Aeneas and euthanasia

The myth of Aeneas provides the keys to life. He went out with his father and his son and, in them, preserves his roots and takes care of the future.

February 18, 2021-Reading time: 3 minutes

Aeneas, the legendary Greek hero who stars in Virgil's 'The Aeneid', must quickly leave Troy, which is in flames. The goddess Venus advises him to do so. But the hero does not want to flee without taking the most important thing with him: he takes his son Ascanius, a child, by the hand and carries on his shoulders his father Anchises, who because of his old age can hardly walk and may perish in the fire.

The Spanish Bishops' Conference has published the document 'Life is a gift, euthanasia a failure', in which he denounces the proposed euthanasia law. But few other voices have been heard in the face of this new red line that our society has crossed.

The euthanasia law is radically unjust because of the criteria it establishes regarding the value of life.

I have been thinking about the issue of euthanasia and, no matter how much it is dressed up as a supposed 'mercy', I am convinced that it is a radically unjust law with unpredictable consequences, not only for the number of lives it ends, but also for the criteria it establishes in society regarding the value of life and the relationships between us.

In the fifth point the bishops state that 'by granting this supposed right, the person, who is experienced as a burden on the family and a social burden, feels conditioned to ask for death when a law presses him in that direction'. 

Is there anything more unfair than making the person who needs our help feel guilty? Do we not realize what it can mean for a person who is dependent and elderly, who often feels like a burden, to be told by the State and society that there is a 'solution' and that it is in their hands? That by ending their life they are taking a problem away from their children. That her own death is an 'act of love' to her loved ones.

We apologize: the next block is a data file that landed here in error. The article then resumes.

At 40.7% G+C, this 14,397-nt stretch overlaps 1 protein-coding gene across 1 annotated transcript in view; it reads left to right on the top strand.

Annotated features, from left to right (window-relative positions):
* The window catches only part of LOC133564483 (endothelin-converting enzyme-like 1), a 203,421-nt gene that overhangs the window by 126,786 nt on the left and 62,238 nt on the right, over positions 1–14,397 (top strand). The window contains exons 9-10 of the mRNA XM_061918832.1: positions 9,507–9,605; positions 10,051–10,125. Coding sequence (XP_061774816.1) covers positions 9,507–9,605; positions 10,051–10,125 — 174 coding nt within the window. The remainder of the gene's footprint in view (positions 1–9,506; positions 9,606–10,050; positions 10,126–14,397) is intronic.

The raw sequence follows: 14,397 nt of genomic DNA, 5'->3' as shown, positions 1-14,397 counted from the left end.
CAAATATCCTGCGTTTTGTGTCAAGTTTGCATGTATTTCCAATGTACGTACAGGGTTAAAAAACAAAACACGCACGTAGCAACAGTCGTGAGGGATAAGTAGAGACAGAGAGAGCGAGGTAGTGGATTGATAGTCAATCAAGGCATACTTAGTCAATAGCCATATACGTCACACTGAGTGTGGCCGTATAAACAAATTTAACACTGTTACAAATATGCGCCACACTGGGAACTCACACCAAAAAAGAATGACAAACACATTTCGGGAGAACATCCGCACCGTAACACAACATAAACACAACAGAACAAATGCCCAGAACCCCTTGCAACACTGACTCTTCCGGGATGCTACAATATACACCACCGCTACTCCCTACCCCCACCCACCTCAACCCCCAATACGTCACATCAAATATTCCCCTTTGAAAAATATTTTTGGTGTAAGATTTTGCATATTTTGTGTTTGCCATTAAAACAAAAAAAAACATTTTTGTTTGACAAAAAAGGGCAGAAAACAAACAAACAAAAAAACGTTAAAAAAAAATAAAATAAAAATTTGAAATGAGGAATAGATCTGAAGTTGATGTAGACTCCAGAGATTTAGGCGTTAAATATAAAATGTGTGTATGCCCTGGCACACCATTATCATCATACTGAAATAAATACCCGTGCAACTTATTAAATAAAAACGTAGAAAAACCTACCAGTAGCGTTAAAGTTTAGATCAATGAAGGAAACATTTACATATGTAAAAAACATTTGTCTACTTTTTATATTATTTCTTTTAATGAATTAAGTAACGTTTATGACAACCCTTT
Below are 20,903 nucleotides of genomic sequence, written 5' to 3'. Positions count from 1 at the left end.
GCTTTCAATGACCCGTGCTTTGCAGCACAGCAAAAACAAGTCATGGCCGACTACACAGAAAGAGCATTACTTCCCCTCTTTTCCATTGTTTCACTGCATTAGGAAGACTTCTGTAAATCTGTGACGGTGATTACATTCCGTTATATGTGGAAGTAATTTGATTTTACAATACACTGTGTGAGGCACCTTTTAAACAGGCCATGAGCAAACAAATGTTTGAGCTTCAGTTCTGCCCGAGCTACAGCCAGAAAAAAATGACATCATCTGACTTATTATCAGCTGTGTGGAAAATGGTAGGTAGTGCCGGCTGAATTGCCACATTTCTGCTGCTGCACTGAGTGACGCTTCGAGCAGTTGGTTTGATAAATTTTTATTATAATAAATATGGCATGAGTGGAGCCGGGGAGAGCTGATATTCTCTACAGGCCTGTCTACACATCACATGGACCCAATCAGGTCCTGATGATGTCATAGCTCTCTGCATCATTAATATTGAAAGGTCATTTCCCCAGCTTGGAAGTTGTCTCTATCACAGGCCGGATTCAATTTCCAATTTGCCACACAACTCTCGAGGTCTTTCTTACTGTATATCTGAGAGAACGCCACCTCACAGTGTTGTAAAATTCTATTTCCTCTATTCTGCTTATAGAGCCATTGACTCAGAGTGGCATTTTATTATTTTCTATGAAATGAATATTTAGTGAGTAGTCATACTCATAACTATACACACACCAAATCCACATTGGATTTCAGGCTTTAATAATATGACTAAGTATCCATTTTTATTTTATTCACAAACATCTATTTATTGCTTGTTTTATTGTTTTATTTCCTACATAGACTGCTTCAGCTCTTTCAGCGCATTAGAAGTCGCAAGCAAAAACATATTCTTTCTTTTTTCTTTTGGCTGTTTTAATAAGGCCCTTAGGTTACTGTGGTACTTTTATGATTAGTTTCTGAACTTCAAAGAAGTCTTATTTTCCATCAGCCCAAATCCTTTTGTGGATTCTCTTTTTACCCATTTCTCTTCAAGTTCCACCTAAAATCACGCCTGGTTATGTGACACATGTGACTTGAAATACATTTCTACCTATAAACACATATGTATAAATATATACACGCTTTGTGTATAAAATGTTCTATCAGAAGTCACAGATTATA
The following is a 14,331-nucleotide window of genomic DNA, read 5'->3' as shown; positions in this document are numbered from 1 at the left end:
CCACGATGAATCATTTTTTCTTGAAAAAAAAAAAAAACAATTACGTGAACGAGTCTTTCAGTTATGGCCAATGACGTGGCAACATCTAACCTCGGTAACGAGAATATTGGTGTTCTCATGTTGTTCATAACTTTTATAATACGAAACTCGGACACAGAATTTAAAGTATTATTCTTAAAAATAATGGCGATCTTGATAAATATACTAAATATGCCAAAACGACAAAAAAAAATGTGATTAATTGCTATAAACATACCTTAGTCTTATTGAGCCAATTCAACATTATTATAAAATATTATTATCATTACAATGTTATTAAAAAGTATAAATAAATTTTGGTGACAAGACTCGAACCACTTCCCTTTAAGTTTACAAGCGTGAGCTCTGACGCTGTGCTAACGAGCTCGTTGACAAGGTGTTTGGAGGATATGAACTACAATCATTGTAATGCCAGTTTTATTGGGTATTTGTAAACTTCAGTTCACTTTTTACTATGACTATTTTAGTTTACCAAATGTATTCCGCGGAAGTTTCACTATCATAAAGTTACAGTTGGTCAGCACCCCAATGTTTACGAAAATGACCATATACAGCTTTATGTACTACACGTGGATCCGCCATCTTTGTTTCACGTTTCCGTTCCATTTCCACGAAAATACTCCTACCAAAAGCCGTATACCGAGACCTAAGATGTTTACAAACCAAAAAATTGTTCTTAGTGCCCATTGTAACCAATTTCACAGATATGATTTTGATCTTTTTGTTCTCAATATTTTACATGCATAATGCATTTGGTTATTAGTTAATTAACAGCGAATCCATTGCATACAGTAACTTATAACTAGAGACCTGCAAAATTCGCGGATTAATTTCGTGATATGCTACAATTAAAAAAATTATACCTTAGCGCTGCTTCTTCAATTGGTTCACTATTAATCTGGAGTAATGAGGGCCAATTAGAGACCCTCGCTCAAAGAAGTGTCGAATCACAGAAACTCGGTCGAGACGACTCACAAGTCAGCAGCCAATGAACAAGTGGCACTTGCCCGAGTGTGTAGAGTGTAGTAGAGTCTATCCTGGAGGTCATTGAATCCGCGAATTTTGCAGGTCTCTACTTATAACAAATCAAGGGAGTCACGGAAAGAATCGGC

A society that does not cultivate love and veneration for its elderly is a lost society. It is true that on some occasions there is suffering that brings out the best in us, that turns the caregivers and relatives of that elderly person or that person in a critical situation into true heroes. It is true that Aeneas has to carry his father, and that the burden is heavy.

Whoever casts as a burden the weakest, will walk "faster" but will do so towards his own destruction.

But the story of Aeneas, like all myths, provides us with the keys to life. Aeneas saved the most sacred. He went out with his father on his back and his son by the hand. In the face of presentism and the selfish look, he takes his father and his son. He saves the weakest. And, in them, he preserves their roots and history, he takes care of the future.

The path that our civilization has built is that of Aeneas' mercy. He who casts as a burden the weakest, it is true that he will walk faster, that he will even be able to run, but he will do so towards his own destruction.

The five months spent with my friend and brother Manuel in palliative care, the love shown day and night by his wife, the prayer and affection that have sustained them in these seven years of struggle against cancer, give me the certainty that this is the only path that makes us truly human: that of caring for each other, of healing our wounds, of protecting life.

This is what our pastors remind us today in this letter. That Aeneas has to carry his old father again.

And take your child by the hand. 

That the last word should not be that of death - euthanasia - but that of love.

The authorJavier Segura

Teaching Delegate in the Diocese of Getafe since the 2010-2011 academic year, he has previously exercised this service in the Archbishopric of Pamplona and Tudela, for seven years (2003-2009). He currently combines this work with his dedication to youth ministry directing the Public Association of the Faithful 'Milicia de Santa Maria' and the educational association 'VEN Y VERÁS. EDUCATION', of which he is President.

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